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innodb data size / buffer pool

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  • innodb data size / buffer pool

    Hello!
    We have separate db server for Messages table for our service, it's 32 Gb ram, we have such a situation, we get perfomance problems after innodb data size exceeds innodb buffer pool limit (swap in os begins to grow) and everything slows down. WHy?
    In a while we tried to keep this noproblem having enough Ram, buts it seems to be not a good solution.

    30 Gb table seems to be not a big deal, even with a 216M rows (indexes about the same size), should we keep our strategy, or buffer pool size could be much less than data?
    for us it is much cheaper to have big HDDs than enough RAM.

    Unix load average fot this machine is about 10, QPS is only 150.

  • #2
    kyct888 wrote on Sat, 05 February 2011 10:51
    Hello!
    We have separate db server for Messages table for our service, it's 32 Gb ram, we have such a situation, we get perfomance problems after innodb data size exceeds innodb buffer pool limit (swap in os begins to grow) and everything slows down. WHy?
    It sounds a bit contradictory what you are describing.
    It is common to have a smaller innodb_buffer_pool_size than the total data size that you have. Since you usually have some parts of the data that aren't accessed as frequently as others.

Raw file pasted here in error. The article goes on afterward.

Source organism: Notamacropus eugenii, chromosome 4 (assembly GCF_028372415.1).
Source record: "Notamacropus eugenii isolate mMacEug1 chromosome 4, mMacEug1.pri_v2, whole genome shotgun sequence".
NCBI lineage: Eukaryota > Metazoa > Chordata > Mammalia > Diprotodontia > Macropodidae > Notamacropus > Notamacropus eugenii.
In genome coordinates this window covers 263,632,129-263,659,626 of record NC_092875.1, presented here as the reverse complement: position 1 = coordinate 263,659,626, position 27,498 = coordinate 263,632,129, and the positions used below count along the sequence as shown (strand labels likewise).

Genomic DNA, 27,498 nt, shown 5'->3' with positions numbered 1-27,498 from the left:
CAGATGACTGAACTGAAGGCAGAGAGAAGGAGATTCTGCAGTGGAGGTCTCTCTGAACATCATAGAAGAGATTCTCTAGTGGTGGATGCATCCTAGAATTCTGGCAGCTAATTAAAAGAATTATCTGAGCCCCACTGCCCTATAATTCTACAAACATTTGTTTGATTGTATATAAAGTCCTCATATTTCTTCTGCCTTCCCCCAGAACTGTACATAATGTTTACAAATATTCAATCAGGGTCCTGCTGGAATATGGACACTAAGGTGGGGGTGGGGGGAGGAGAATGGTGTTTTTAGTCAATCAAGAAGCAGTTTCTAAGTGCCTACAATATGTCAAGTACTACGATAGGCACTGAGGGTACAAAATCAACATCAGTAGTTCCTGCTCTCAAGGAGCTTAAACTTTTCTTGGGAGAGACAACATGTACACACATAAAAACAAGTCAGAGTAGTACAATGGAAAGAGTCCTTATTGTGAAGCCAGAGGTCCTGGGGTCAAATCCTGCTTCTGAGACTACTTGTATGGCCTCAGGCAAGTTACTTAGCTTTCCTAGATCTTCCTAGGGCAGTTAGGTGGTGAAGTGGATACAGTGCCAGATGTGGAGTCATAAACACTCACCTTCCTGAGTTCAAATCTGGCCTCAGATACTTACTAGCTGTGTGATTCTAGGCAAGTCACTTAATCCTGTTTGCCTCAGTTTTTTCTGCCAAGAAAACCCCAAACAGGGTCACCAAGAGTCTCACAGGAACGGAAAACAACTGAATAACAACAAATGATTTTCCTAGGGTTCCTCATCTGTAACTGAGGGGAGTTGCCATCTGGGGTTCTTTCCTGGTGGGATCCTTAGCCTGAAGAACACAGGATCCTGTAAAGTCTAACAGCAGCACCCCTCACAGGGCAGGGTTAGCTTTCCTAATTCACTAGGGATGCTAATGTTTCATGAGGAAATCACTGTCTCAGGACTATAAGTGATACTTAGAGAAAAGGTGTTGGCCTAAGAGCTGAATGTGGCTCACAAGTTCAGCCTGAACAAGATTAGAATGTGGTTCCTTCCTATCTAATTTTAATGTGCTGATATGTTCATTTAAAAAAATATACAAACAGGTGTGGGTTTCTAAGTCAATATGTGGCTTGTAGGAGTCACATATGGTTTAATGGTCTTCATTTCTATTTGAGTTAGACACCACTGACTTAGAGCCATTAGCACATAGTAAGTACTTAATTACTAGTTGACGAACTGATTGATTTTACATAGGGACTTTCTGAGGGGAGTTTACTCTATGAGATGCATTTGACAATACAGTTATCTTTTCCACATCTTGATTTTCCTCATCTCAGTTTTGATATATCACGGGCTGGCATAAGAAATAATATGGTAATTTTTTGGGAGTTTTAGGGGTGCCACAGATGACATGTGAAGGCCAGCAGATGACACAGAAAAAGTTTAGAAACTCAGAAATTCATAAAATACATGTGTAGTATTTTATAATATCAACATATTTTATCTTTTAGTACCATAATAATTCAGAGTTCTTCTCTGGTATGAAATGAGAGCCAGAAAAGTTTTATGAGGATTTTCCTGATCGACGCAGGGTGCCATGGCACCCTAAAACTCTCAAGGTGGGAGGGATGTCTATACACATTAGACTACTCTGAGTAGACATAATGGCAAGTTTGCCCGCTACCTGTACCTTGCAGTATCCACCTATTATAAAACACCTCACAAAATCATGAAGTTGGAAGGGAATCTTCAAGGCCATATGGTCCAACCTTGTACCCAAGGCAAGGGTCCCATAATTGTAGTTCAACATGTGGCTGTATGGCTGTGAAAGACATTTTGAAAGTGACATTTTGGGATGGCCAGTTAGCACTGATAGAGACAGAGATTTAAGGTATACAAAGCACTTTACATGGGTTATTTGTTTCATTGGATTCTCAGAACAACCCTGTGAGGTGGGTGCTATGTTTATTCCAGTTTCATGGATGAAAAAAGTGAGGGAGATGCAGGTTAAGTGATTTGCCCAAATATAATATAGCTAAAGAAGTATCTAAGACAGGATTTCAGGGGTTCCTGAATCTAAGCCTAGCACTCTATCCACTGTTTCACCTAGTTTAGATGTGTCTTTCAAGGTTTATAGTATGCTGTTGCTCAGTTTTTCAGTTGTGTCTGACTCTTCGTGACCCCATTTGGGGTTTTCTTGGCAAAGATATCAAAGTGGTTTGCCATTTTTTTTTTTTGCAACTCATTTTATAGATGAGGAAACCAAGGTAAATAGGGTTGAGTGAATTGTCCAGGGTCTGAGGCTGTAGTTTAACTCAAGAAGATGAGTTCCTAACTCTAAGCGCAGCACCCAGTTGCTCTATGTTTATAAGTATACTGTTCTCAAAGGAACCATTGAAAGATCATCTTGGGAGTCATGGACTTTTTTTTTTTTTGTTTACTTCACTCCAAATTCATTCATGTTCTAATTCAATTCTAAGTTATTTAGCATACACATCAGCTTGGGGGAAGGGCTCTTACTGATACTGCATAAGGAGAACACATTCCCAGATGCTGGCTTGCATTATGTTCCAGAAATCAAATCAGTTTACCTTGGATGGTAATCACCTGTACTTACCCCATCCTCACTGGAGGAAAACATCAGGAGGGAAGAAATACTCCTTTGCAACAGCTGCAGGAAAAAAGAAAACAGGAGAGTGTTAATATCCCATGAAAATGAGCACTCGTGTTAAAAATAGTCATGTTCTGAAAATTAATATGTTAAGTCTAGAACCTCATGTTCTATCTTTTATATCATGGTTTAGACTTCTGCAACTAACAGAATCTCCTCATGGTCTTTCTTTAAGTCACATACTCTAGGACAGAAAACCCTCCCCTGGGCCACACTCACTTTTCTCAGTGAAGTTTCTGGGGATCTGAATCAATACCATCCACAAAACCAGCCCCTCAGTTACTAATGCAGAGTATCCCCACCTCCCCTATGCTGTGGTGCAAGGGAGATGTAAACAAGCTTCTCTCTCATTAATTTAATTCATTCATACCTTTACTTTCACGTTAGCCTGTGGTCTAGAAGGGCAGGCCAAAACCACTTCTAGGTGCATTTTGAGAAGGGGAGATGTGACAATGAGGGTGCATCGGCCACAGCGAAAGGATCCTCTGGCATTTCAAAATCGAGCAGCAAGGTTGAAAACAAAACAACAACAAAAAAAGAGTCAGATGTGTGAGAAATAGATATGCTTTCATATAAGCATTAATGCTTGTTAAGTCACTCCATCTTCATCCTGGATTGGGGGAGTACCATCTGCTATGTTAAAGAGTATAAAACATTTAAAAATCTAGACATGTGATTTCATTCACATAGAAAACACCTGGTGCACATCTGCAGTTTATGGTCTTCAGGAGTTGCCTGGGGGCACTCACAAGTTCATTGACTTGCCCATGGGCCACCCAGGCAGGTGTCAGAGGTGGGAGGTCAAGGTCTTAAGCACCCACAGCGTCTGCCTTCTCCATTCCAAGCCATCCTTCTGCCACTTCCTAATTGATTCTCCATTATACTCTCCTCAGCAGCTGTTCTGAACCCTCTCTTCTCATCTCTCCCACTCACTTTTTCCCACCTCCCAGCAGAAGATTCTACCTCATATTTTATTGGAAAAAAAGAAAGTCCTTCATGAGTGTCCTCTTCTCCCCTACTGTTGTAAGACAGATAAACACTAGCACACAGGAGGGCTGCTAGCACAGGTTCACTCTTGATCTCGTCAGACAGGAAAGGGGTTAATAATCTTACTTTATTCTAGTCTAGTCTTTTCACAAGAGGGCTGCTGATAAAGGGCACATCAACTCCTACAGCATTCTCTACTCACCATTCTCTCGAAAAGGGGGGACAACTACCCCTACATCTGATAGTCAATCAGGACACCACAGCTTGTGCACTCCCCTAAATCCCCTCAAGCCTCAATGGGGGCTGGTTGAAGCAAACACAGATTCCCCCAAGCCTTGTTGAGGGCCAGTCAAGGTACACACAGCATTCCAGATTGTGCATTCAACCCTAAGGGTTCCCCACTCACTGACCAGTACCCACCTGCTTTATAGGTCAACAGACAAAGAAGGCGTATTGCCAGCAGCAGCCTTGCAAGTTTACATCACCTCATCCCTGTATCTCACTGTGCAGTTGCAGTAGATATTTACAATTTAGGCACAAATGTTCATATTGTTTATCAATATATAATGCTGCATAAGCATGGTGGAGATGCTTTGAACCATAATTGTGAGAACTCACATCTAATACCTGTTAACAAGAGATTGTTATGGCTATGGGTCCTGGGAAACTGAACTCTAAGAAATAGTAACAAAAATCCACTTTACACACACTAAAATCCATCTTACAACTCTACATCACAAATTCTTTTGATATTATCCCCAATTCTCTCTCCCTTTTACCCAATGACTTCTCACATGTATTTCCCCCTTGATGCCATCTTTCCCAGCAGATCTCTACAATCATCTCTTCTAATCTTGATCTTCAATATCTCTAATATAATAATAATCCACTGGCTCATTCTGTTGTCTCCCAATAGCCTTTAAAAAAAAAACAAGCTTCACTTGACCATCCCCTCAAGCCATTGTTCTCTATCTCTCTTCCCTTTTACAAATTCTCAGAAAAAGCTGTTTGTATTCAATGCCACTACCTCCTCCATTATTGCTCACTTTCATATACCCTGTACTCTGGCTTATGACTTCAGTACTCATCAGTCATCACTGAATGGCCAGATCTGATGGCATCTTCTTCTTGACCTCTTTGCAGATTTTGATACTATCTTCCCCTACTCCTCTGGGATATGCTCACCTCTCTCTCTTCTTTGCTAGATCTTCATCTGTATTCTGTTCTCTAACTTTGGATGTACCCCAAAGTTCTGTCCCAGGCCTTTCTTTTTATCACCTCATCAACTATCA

But that should not mean that the swap should start to grow. If the swap starts to grow it means you are allowing MySQL to allocate too much memory.

    Actually let me clarify this a bit.
    If the swap starts to use more memory = grow that doesn't need to be a bad thing. But what is a bad thing is if you start to get a lot of I/O as a result of pages switching in and out of the swap. The reason why I'm pointing out this distinction is that you can have quite a lot of swap allocated by parts of process data that aren't used very frequently, which is a good thing since the RAM can be used for frequently accessed data.
    The negative side comes when data has to be switched in and out of the swap all the time.
    And this negative effect is actually so big that it is usually better to be bit on the safe side (while still trying to use as much RAM as possible) than to end up with a server that during peak load suddenly starts to swap and degrades the performance a _lot_ causing more load on the server, etc, etc

    As a last word, if you are continuously accessing almost all data all the time you are often lacking indexes which causes table scans = access all data, or you are running reports on all data in the database which can be a bit trickier to speed up since you actually need to scan all data.

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